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AliveOct2016

Grape Expectations There’s no denying it. Summer has passed. The mornings are crisp, the days are short, and we feel the year drawing to a close. My nesting instinct shifts into over-drive this month, and I view this as cause for celebration. Stack up the firewood, light the candles, hang a wreath on the door, and pile the pumpkins on the front porch! There are still plenty of good times ahead. Although the last of vine-ripened tomatoes still abound, this month’s farmers’ market also features autumn’s star crops: crunchy apples, creamy pears, plump figs, juicy pomegranates, fiery persimmons, pumpkins (of course), and sweet table grapes. Grapes imported from far-off lands are available in supermarkets throughout the year, but usually a sorry excuse for the real thing. When not shriveled or moldy, they’re often unpalatably sour. Though technically in season from May through January, autumn is when locally-grown grapes come into their own. Grapes have a natural affinity for cheese—which is why they are nearly always used to garnish cheese platters. Their cool sweetness adds color and zest to all sorts of salads—from mixed greens to chicken to Waldorf. They are a healthy snack eaten out of hand; and a surprise burst of goodness when frozen for icy “poppers.” This month’s recipe involves the less-common technique of roasting grapes, which intensifies their unique flavor. In addition to making a delicious topping for crostini, roasted grapes make a stellar accompaniment to all matter of poultry and pork, including grilled Italian sausage. California Grape Crostini 1 pound seedless red table grapes, such as Red Flame 3 fresh thyme and/or rosemary sprigs, plus extra for garnish 2 tablespoons California extra-virgin olive oil Coarse (kosher) salt 1 large pinch crushed hot red pepper flakes A L I V E E A 36 S T B A Y o c t o b e r 2 0 1 6 12 to 14 ounces soft cheese, such as California goat cheese, blue, or fresh ricotta, at room temperature Small arugula leaves (optional) 1. Preheat the oven to 425 degrees. Remove the stems from about 12 ounces of grapes; and cut the remainder into small grape clusters. (Keeping grapes attached to their stems ensures that some of the grapes will retain their shape during the cooking process.) 2. Place the loose grapes and grape clusters on a parchment-lined rimmed baking sheet. Top with herb sprigs and drizzle olive oil over all. Season with salt to taste, and sprinkle with pepper flakes. Toss to lightly coat the grapes with oil, and spread into an even layer. Bake until most of the loose grapes have collapsed and wrinkled, 12 to 15minutes. 3. When cool enough to handle, discard the herb stems and either remove stems from the grapes, or use the small clusters as an edible garnish when serving. Scrape the grape mixture into a small serving bowl. (The grapes can be prepared a day or two in advance, and returned to room temperature before serving.) 4. Arrange the crostini, cheese, arugula (if using), and bowl of roasted grapes on a wooden cutting board or large platter, and garnish with fresh herb sprigs. Have each guest spread cheese over a crostino and top with a leaf of arugula and a spoonful of roasted grapes. Serves 8 to 10. Variation The roasted grape mixture can be spooned over the top of a small wheel of brie anddrizzled with a bit of local honey. Garnish the platter with fresh herbs and a handful of toasted whole almonds or walnut halves. Serve with crackers or crostini. MARKET FRESH I PEGGY DOHERTY FALLON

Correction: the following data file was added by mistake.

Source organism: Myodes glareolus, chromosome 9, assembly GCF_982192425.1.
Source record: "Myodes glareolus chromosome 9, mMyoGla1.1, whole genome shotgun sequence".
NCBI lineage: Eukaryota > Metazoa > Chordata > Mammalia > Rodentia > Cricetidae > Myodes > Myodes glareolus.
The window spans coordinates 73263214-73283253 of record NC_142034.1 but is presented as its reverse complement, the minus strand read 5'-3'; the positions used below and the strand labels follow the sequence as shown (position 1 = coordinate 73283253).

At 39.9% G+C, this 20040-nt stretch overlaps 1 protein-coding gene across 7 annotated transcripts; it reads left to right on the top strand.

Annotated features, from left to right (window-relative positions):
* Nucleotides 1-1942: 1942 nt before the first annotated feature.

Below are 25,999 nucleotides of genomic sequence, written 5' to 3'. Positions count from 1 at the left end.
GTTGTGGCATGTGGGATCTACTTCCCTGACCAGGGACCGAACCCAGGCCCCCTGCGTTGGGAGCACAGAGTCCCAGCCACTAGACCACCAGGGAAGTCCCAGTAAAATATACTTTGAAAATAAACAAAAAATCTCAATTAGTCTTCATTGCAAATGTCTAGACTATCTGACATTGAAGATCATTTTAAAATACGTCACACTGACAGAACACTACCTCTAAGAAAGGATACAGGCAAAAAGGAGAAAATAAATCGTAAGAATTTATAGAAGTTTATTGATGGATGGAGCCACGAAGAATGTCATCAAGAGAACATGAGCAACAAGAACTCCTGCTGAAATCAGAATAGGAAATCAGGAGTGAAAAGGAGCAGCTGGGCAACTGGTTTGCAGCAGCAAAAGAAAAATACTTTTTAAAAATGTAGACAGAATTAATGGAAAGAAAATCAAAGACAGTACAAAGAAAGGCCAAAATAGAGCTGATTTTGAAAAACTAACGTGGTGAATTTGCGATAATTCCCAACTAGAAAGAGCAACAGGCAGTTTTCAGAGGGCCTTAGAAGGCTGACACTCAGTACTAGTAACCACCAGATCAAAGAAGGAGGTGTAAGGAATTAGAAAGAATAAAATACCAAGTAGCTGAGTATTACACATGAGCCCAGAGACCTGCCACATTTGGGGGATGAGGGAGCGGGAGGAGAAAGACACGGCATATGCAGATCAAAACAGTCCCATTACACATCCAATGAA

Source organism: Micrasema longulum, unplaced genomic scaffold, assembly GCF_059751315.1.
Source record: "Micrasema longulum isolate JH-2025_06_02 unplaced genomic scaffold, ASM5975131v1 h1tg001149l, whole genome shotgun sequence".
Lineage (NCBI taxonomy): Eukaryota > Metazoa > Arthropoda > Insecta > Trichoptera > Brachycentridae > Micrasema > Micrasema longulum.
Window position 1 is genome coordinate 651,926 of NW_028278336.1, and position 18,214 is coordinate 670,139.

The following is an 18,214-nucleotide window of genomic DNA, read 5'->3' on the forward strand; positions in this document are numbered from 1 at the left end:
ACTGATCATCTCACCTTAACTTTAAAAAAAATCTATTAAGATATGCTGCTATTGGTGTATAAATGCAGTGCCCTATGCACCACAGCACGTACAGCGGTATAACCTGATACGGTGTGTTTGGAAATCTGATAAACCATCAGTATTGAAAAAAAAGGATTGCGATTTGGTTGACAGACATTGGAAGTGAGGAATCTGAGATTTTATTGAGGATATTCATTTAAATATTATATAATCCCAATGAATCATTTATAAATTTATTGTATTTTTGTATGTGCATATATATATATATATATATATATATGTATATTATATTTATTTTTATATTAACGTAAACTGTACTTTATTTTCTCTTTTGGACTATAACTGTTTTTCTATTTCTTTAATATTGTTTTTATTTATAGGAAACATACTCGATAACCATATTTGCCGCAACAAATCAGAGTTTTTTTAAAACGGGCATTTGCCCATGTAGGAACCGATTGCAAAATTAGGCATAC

AliveOct2016
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